NtldStats.com, a website that tracks new generic top level domains (gTLDs), recently showed that the total number of new domain names is falling.
On October 11th there were 24,798,469 total registered new domains according to NtldStats. On October 12th the tracking website recorded they were 24,784,485. That is a loss of 13,984 domains in one day. Just shy of 14,000 domains have been deleted from the total number of new gTLDs.
This wouldn't be anything to get concerned about under normal circumstances. However new gTLDs are not operating under normal circumstances. They operate under separate rules from legacy generic top level domains (gTLDs) and country code top level domains (ccTLDs). These new new gTLD registries hold back premium domains, take back domains at will from registrants, and raise prices when/as they please. The new gTLDs are not what consumers and companies are used to.
Often domain registrations can ebb and flow whether they are legacy gTLDs or ccTLDs like .CA, .UK, .AU, etc. However new gTLD operators often uses NtldStats total registration number as a “sign of success”. The total number of domains on NtldStats is a highly cited figure.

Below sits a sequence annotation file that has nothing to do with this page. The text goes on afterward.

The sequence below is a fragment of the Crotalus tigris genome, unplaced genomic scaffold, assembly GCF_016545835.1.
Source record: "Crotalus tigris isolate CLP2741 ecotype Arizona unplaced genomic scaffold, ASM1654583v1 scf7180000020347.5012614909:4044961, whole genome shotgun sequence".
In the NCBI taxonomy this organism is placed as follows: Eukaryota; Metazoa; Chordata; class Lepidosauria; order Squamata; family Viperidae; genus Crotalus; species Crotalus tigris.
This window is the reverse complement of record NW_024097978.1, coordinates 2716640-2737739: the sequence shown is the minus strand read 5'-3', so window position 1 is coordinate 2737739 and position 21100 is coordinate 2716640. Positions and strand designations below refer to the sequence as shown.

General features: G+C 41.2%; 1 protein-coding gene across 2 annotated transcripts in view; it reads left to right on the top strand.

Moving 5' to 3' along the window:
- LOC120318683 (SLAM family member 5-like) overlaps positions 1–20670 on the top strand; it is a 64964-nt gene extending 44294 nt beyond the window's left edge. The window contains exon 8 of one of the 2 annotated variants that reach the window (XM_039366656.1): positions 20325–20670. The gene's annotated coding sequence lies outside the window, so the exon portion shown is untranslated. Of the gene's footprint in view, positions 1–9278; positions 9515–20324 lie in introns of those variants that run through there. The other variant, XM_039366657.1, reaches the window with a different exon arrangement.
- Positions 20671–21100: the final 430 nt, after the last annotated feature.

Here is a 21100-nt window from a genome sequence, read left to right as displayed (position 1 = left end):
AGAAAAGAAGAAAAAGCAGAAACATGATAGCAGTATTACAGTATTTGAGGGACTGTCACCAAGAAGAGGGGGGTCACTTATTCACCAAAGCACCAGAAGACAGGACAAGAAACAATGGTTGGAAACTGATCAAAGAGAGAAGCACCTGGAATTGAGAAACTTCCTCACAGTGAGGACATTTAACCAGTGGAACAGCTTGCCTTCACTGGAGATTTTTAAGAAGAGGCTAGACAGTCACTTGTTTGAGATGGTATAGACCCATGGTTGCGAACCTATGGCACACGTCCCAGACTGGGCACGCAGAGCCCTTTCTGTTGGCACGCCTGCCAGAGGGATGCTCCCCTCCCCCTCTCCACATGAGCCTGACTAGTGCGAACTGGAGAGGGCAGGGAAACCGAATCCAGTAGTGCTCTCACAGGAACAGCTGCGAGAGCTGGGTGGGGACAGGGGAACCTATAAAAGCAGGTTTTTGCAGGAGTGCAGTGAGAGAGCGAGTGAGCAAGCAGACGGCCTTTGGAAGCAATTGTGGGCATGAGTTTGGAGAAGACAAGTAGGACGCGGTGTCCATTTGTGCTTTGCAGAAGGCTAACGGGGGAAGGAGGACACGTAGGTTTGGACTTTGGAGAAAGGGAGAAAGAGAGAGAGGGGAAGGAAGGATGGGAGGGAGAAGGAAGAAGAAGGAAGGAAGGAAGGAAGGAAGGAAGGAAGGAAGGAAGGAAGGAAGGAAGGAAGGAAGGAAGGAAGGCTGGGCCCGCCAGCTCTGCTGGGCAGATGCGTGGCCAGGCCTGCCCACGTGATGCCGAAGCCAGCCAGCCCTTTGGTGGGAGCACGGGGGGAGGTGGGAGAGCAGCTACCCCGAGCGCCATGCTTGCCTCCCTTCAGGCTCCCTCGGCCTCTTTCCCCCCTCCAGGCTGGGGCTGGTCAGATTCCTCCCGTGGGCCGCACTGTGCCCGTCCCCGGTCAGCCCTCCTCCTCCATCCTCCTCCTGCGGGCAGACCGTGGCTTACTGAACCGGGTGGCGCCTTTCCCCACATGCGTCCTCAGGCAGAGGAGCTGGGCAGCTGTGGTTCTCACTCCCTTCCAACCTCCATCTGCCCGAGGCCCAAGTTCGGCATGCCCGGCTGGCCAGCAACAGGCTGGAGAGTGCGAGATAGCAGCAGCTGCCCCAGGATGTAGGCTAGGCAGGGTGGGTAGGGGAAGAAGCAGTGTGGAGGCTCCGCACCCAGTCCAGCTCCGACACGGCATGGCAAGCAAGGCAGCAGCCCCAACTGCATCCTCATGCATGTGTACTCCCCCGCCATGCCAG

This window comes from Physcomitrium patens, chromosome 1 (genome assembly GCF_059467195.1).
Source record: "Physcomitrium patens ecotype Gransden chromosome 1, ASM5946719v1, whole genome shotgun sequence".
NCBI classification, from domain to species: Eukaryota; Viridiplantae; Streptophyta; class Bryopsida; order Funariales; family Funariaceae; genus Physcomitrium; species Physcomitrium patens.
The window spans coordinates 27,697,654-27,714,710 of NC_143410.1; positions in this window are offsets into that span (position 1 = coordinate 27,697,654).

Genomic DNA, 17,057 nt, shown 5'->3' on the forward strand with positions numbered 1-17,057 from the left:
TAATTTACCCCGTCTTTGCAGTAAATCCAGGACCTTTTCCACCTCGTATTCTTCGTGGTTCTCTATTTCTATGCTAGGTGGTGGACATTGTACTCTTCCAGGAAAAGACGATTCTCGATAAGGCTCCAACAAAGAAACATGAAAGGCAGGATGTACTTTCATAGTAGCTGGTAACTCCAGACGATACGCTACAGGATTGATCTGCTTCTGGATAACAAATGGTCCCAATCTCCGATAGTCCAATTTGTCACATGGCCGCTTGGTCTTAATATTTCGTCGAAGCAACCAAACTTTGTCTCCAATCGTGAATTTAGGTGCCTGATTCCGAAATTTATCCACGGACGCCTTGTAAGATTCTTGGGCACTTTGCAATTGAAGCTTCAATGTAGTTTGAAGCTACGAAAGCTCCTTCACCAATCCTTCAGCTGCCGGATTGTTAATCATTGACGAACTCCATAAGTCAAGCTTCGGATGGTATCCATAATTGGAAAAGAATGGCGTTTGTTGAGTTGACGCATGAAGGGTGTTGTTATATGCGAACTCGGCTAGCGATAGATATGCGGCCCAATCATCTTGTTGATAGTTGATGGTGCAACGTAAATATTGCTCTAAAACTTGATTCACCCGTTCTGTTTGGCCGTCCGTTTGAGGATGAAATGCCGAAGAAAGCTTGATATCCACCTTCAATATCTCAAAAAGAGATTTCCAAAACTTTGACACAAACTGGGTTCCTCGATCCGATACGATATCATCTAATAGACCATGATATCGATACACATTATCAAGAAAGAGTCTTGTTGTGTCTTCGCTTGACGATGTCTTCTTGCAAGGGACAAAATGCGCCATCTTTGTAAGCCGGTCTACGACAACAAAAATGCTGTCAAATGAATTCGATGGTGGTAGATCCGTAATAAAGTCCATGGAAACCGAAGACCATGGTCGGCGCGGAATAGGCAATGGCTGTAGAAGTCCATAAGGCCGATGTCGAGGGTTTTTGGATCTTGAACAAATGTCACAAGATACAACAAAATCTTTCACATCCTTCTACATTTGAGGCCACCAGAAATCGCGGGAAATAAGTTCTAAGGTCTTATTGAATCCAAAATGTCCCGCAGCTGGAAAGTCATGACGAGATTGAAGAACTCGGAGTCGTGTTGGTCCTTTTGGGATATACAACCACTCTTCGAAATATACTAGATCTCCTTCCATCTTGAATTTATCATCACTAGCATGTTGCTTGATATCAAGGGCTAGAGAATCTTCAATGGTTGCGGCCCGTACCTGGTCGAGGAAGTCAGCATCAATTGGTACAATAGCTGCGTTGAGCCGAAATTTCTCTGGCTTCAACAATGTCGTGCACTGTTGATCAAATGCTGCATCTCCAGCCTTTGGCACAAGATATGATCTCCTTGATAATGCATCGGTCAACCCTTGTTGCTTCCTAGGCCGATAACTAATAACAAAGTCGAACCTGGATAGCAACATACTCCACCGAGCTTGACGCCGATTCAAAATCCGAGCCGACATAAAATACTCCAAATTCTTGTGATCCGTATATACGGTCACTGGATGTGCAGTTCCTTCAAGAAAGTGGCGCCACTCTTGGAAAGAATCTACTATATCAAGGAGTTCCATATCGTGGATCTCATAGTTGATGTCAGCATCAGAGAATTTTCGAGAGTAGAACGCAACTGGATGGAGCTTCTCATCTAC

The upcoming deletions, domains that will enter availability for anyone to register, are over 1 million. That is roughly 4% percent of all new gTLDs according to NtldStats. The falling numbers should concern new registries and registrars that champion new gTLDs.
If these numbers continue to fall, they can't claim success. Even if there are some bright spots in the industry. These new gTLDs companies rise and fall together. Whether they want to admit it or not.
Many domain registrars are running current promotions selling new gTLDs for under $1 dollar. So you would expect to see registration additions to outpace domain deletions.
Does this mean the new gTLD market has become oversaturated? Are people just tired of seeing buying new domain garbage? Hopefully this is the case and people are coming to their senses, realizing that new gTLDs are not worth a $1 registration fee or any renewal fee.
I think it is a bad sign that many of these domains can't generate interest to be registered. The only way to get domain investors interested is to offer teaser domain registrations. Many consumers drop domains when they get the renewal email one year later. Discussion forums are full of people making these complaints.
Will we see more domains dropping vs new gTLDs being registered? Is this the beginning of the end for ngTLDs?